Mr. Flügge, on your website it says that you never work with start-up companies. Do you have something against start-ups?
No, of course I don’t have anything against them personally. I work in Berlin-Mitte, and I have them all here in front of me. Ironically, I work for one of the largest start-up investors in Germany.
Perhaps we should clarify what constitutes a new start for you.
If you define a new start through the romantic lens, with a spirited team having common values and attitudes, then start-ups don’t really fall under that definition. Because start-ups are in fact very functional companies. Start-up entrepreneurs aren’t planning a medium- to long-term business in the classic sense; they are seeking to establish a company within a short amount of time and sell it as profitably as possible after five years at the latest. And if that doesn’t work, they close down shop, file for bankruptcy – and move on to the next big thing. Someone else takes care of the long-term issues of corporate development and establishing the company on the market. And this kind of new start is completely unromantic.
So it’s one new start after another . . .
If the company goes to the dogs, they close it down and start a new one a few months later. With a new idea, with a completely new type of branding and perhaps even a completely new function. This has little to do with a carefully thought-out new start.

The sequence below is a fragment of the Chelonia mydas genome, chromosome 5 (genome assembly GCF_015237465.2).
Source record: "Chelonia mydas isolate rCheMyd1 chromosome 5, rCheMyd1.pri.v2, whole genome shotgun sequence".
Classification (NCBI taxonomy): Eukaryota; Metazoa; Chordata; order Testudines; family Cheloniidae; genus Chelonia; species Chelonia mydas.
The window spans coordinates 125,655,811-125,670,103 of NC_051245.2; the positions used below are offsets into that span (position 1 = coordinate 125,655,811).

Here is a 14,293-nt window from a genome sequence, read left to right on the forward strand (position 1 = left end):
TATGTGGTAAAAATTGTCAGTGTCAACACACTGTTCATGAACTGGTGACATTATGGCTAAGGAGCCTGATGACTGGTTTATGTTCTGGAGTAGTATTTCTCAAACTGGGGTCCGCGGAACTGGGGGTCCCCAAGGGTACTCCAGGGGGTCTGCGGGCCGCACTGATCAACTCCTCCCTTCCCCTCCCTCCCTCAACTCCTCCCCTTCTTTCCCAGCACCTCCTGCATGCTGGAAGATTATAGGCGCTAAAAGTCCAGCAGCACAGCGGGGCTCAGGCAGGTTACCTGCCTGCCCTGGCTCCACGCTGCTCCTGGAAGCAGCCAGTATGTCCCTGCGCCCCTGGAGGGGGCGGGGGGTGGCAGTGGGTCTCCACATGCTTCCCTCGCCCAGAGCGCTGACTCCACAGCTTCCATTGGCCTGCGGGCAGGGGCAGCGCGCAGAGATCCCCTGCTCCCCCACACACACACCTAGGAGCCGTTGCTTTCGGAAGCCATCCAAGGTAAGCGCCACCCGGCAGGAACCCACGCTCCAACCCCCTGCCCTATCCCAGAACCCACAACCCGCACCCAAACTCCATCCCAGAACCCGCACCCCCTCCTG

But you advise companies in crisis. Aren’t all start-ups basically in crisis mode? Doesn’t that put them in a wonderfully problematic situation for you?
Good point. That had never occurred to me. On closer inspection, start-ups truly are in a constant situation that strongly resembles that of a crisis: an uncertain framework, an unclear future, and little calculation and predictability.
"Start-ups generally don’t have a marketable product yet, sometimes not even a demonstrable prototype of their idea. But they still want an aggressive communication campaign to take the country by storm as quickly as possible. This is where the trouble starts, because people see through something like that rather quickly."